Harvest of the Month: Legume Love


Omnivores and vegetarians alike can agree: Dry beans are an excellent pantry staple. A cup of dried beans costs only a dollar or so; simply soak them overnight, cook for about an hour or until tender, and they magically double into two cups. Armed with two cups of protein-packed beans, you can make almost anything. In these cold winter months, when there is little fresh produce available, celebrate fiber and mineral-rich dry beans in your kitchen.

The next time you’re in the bulk aisle at the grocery store, explore the different varieties of dry beans. Look for garbanzos (chickpeas), black-eyed peas (cowpeas), kidney, black, navy, and pinto beans. If you’re not sure which is your favorite, try buying a small amount of each, cooking them, and mixing them together with chopped scallion, carrot, celery, and a simple vinaigrette for a bean salad. For an even quicker meal, buy already cooked beans in BPA-free cans with no added sodium.

There are many ways to incorporate beans into your weekly cooking rotation. Cook a big pot of garbanzo beans and use half in the blender with tahini, olive oil, salt, and lemon to make hummus. For a quick weeknight dinner, roast the other half of your garbanzo beans with chopped broccoli, onion, red pepper, ground cumin, and garlic in a 375° oven for 20 minutes, and then load the contents into whole wheat wraps with a little bit of cheese. A big pot of French lentils can be used throughout the week on top of salads or soups, or sprinkled on pizzas.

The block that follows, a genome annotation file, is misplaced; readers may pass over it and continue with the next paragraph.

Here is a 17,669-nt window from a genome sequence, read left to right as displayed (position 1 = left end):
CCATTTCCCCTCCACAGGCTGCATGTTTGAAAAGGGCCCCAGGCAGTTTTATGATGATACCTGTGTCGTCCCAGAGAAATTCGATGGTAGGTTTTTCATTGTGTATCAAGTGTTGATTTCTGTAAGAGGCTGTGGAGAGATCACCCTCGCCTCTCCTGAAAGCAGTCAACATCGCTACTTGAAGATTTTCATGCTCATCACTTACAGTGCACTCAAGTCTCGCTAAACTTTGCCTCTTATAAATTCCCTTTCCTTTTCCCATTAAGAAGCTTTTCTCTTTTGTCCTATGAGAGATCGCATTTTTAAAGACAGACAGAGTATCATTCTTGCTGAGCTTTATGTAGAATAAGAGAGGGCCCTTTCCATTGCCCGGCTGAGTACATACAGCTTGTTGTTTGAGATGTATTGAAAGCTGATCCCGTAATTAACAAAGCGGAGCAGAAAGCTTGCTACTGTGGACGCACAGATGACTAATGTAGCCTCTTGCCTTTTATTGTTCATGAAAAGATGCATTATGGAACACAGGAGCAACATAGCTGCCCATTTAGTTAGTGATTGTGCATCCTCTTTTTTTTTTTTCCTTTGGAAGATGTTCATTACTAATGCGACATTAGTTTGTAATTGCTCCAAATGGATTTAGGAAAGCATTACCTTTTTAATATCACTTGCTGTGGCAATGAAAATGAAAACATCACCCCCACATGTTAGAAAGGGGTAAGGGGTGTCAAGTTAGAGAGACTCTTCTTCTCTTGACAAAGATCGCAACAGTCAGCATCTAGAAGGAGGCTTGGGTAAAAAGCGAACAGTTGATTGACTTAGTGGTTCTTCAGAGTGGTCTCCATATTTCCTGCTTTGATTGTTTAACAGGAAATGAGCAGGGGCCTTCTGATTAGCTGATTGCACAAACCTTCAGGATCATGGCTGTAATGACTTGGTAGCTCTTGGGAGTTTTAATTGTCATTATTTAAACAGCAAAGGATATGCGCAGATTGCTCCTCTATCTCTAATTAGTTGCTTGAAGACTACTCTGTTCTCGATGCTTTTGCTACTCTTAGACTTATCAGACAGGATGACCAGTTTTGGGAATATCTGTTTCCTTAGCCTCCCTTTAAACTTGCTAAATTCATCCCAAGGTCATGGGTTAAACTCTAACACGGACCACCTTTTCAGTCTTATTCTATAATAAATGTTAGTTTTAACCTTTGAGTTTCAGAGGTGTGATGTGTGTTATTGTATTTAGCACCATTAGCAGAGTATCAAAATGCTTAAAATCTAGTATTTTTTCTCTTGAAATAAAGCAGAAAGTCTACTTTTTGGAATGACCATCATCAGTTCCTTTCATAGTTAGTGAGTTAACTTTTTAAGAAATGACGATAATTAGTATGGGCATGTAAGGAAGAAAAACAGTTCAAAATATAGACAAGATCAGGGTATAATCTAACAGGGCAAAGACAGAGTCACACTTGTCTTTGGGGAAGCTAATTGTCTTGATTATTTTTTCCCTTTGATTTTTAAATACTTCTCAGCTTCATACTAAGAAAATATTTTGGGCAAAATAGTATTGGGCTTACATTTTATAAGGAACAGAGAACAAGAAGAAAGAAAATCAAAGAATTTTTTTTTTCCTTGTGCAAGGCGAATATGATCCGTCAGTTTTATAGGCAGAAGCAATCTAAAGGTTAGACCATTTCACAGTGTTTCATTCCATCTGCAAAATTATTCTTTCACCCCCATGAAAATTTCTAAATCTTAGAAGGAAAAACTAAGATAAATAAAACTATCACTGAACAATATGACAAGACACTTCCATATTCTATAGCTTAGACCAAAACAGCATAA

On a chilly day, try this recipe for slow-cooked baked beans. If you aren’t around all day to watch them while they’re in the oven, try throwing the soaked beans and remaining ingredients into a crockpot, and come home at the end of a long workday to a warm, flavorful, and filling dinner.

Boston Baked Beans
Recipe by Robin Forte

2 cups dried navy beans
¼ lb. salt pork (optional)
1 large onion, diced
3 Tbsp. molasses
2 tsp. salt
⅛ tsp. ground cloves
¼ tsp. dried mustard
¼ cup brown sugar
½ cup ketchup

Soak beans in water overnight for at least 12 hours. Put beans and their soaking liquid into an ovenproof pot, bring to a boil, then turn to a simmer and cook on low for an hour. Add remaining ingredients, cover, and bake in a 325° oven for approximately four hours (adding more water if necessary, to keep beans moist but not too wet). Cook until beans are tender. Remove salt pork before serving.